Seyfarth Synopsis: USCIS recently proposed two significant changes to the current H-1B Cap selection process - (1) requiring employers to electronically register H-1B cap petitions during a designated period, and (2) reversing the selection order of Regular Cap and Master’s Cap petitions.
Background – Current Process
Each year, employers and their foreign national employees seeking an initial grant of H-1B status may file petitions with U.S. Citizenship and Immigration Services (“USCIS”) during the first five business days of April. Congress set an annual H-1B cap of 65,000 (the “Regular Cap”) and provides an exemption for 20,000 H-1B visas for applicants with U.S. master’s or higher degrees (the “Master’s Cap”). If USCIS receives more than the allowable number of H-1B petitions within the first five business days of April, USCIS conducts a lottery to select the H-1B petitions it will continue to adjudicate. USCIS first conducts the lottery for the Master’s Cap allotment. Master’s Cap petitions not selected in the first lottery are placed back in the general pool for the Regular Cap lottery. USCIS rejects and returns petitions not selected in either lottery.
USCIS Proposed Changes
First, the proposed rule requires employers seeking to file H-1B cap petitions to electronically register each petition with USCIS during a designated registration period. USCIS would then conduct the annual lottery from the pool of timely filed electronic registrants. USCIS would notify employers when it has selected a petition, and employers would then have 60 days within which to prepare and file a complete petition, including Form I-129 and a certified Labor Condition Application (“LCA”).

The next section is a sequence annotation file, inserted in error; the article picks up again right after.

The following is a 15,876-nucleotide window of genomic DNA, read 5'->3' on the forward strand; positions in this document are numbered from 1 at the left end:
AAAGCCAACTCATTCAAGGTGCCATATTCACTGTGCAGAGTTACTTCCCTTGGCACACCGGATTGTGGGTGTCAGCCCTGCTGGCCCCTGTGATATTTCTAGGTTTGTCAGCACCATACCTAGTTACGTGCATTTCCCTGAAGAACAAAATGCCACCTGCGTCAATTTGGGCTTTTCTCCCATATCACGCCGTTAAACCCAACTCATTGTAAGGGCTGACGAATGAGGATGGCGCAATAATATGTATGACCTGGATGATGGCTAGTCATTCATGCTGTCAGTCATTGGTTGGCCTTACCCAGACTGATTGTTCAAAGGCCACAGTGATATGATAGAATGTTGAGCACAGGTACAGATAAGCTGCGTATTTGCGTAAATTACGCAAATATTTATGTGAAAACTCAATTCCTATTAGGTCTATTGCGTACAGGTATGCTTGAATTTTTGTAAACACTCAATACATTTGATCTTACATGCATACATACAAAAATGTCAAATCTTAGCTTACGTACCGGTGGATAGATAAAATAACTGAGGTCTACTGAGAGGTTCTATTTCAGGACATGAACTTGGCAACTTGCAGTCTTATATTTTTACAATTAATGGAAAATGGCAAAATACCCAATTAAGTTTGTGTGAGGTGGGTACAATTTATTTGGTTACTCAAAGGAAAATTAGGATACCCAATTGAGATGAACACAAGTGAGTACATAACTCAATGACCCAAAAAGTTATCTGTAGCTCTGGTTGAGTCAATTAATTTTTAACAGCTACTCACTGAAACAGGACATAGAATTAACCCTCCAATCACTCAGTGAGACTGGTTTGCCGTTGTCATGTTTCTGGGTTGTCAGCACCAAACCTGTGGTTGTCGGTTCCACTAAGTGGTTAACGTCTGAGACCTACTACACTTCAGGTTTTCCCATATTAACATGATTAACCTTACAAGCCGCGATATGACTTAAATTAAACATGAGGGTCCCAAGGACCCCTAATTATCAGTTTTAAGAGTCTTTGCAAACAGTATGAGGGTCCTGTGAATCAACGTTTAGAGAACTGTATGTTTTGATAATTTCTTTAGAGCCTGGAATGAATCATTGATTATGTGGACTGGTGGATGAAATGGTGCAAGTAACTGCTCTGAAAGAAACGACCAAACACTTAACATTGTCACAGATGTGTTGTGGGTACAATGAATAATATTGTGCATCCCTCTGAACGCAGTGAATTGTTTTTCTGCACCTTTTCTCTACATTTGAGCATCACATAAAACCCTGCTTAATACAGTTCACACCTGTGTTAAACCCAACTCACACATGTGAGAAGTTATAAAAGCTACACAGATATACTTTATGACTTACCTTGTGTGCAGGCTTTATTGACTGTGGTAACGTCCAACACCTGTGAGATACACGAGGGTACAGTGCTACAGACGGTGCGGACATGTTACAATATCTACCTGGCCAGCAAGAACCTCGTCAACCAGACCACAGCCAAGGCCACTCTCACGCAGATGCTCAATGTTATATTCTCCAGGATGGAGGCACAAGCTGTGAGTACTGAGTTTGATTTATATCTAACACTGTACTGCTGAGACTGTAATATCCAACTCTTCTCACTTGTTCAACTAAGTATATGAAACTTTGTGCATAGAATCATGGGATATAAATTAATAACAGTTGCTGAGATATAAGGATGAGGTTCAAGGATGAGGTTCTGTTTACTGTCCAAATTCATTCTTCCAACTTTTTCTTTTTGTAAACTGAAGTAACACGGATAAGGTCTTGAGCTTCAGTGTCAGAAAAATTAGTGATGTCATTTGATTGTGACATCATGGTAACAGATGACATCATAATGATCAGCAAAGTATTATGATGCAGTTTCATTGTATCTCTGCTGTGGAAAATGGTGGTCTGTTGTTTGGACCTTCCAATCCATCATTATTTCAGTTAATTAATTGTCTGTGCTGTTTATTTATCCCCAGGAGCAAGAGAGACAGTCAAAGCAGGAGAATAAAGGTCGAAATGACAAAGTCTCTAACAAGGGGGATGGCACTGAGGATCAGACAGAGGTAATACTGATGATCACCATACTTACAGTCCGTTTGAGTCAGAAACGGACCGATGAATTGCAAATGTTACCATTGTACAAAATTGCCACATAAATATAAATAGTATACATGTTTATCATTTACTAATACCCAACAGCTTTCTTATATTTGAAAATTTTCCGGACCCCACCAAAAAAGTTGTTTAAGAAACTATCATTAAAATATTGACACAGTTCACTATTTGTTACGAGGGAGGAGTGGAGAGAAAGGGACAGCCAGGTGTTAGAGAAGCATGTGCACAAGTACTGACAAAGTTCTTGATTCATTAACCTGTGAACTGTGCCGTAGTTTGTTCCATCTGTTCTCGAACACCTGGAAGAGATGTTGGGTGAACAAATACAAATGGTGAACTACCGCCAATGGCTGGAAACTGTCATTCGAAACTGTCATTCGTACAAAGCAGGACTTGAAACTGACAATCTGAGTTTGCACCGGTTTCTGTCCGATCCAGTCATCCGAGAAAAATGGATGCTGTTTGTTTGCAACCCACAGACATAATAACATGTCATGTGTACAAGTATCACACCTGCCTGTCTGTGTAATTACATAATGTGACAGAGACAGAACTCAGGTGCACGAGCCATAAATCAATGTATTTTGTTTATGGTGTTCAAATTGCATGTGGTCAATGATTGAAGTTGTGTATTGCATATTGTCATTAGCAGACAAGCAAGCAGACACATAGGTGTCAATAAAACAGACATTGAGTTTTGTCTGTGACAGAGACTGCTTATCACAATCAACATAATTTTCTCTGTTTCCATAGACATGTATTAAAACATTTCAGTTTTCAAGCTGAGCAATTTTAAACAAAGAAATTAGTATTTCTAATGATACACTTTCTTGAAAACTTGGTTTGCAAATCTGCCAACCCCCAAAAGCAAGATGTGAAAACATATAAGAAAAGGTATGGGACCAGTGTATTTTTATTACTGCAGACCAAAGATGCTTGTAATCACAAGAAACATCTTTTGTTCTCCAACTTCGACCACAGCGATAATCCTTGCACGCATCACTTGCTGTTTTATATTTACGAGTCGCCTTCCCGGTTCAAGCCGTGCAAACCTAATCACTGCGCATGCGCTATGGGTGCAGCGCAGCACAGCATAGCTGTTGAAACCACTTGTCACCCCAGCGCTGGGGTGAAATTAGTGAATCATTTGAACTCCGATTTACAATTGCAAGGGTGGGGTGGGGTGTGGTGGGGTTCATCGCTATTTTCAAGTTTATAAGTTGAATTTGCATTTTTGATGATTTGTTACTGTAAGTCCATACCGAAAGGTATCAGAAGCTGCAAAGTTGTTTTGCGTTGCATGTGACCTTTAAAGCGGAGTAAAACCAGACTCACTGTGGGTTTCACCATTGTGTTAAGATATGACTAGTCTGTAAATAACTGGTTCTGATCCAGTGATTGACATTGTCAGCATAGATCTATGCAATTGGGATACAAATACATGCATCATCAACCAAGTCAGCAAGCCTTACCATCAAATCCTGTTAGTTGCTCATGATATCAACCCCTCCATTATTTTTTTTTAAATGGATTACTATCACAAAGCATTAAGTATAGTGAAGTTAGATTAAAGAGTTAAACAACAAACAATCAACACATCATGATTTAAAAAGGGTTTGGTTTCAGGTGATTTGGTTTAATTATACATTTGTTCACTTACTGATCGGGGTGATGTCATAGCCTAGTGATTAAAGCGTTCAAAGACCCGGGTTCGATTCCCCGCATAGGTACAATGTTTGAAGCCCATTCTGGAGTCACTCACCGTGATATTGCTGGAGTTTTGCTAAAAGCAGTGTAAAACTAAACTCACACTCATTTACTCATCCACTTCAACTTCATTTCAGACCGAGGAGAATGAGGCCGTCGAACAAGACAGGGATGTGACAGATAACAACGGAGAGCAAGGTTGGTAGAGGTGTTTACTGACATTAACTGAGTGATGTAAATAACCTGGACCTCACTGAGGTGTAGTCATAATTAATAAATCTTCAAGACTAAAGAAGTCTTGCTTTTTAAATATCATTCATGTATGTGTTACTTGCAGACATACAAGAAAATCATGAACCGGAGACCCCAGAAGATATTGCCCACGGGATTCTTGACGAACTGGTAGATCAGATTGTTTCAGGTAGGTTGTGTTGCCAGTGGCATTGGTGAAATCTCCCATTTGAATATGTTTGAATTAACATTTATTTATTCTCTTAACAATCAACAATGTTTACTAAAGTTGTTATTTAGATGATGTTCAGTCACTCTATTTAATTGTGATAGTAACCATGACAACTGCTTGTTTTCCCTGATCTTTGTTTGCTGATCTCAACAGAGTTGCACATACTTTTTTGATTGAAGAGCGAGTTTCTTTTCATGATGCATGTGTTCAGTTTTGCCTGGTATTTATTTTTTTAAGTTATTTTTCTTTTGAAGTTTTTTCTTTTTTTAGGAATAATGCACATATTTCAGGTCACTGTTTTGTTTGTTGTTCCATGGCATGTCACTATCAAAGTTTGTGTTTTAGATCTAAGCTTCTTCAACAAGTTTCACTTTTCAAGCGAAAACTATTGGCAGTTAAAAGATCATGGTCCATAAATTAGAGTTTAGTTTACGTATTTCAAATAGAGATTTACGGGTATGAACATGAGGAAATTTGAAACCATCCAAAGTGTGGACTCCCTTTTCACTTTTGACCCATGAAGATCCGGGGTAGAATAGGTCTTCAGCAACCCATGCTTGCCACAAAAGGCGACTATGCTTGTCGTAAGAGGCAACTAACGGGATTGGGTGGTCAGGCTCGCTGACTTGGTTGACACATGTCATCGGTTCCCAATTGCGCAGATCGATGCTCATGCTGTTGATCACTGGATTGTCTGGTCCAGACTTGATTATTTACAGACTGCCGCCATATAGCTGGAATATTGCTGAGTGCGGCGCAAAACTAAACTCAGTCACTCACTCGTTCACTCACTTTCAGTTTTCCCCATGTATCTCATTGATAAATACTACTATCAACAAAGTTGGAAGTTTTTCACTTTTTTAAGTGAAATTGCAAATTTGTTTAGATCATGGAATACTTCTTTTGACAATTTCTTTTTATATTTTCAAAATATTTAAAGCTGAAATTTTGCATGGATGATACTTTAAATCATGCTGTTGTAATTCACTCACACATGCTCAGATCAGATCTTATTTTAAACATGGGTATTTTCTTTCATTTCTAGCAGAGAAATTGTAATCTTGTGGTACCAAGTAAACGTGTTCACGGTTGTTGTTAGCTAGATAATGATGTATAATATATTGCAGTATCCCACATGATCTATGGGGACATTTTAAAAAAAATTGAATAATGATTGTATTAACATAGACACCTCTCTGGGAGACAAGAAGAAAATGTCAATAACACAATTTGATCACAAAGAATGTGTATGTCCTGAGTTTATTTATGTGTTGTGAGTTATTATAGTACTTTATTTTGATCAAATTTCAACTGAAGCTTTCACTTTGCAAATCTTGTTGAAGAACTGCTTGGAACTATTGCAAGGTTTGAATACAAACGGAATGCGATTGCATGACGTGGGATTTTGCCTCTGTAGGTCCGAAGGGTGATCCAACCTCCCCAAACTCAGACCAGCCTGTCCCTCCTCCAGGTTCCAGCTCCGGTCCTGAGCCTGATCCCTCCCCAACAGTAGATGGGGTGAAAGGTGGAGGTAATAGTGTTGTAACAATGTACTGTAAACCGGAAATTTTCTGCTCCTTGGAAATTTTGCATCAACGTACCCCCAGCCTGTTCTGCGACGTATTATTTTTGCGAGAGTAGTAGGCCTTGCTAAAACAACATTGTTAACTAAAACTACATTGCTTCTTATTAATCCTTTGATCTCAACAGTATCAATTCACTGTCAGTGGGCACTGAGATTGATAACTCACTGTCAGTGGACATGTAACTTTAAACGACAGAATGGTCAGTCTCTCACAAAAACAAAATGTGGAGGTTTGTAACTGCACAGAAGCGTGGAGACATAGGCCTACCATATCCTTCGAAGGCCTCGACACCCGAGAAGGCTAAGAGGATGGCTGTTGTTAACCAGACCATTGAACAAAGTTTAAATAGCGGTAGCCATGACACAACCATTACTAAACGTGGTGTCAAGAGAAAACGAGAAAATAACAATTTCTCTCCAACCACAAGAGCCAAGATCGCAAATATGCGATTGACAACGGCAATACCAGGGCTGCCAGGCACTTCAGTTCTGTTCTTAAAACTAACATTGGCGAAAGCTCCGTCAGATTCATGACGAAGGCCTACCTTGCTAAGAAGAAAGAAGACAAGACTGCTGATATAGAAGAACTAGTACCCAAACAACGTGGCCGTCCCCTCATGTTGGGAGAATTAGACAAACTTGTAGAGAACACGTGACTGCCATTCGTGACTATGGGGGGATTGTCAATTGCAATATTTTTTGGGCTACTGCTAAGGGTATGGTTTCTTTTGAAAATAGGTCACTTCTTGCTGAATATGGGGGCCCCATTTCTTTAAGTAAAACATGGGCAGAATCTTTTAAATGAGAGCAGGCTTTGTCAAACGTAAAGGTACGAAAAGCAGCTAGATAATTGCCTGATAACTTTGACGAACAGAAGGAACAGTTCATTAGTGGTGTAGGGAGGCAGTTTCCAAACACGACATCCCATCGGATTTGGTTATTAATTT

USCIS would permit electronic registration during the two weeks before the traditional H-1B filing window opens each year (April 1). The registration process requires information such as the employer’s name, federal identification number, address and contact information, as well as the foreign national’s name, date of birth, country of birth, country of citizenship, passport number, gender, degree and proposed job title. As has historically been the case with actual H-1B petition filings, employers would be limited to one registration per individual for the same fiscal year. Under the proposed rule, there is no fee for electronic registration.
Second, the proposed rule changes the manner in which USCIS would select H-1B Cap petitions. The proposed selection process would reverse the current selection order to choose and reach the Regular Cap before selecting petitions towards the Master’s Cap. USCIS predicts the reversed selection order will materially increase the number of H-1B cap petitions awarded to individuals holding an advanced degree from a U.S. college or university.
When Will This Become Effective?
USCIS seeks to finalize and implement the proposed changes prior to the upcoming fiscal year 2020 H-1B cap filing season. However, the rule is currently undergoing a mandatory 30-day notice and comment period, which runs until January 2, 2019. USCIS will need to review and address all concerns raised by the public to finalize the rules. Additionally, USCIS must also conduct user testing and vetting of the new electronic registration system before its implementation.
Given the tight timeframe, USCIS acknowledges that the agency may not finalize and complete the regulatory process and user testing in time for the upcoming H-1B Cap filing season. To this end, the proposed rule includes a provision that allows USCIS to temporarily suspend the electronic registration requirement for the upcoming 2020 fiscal year cap selection process if there are challenges with the implementation of the electronic registration system.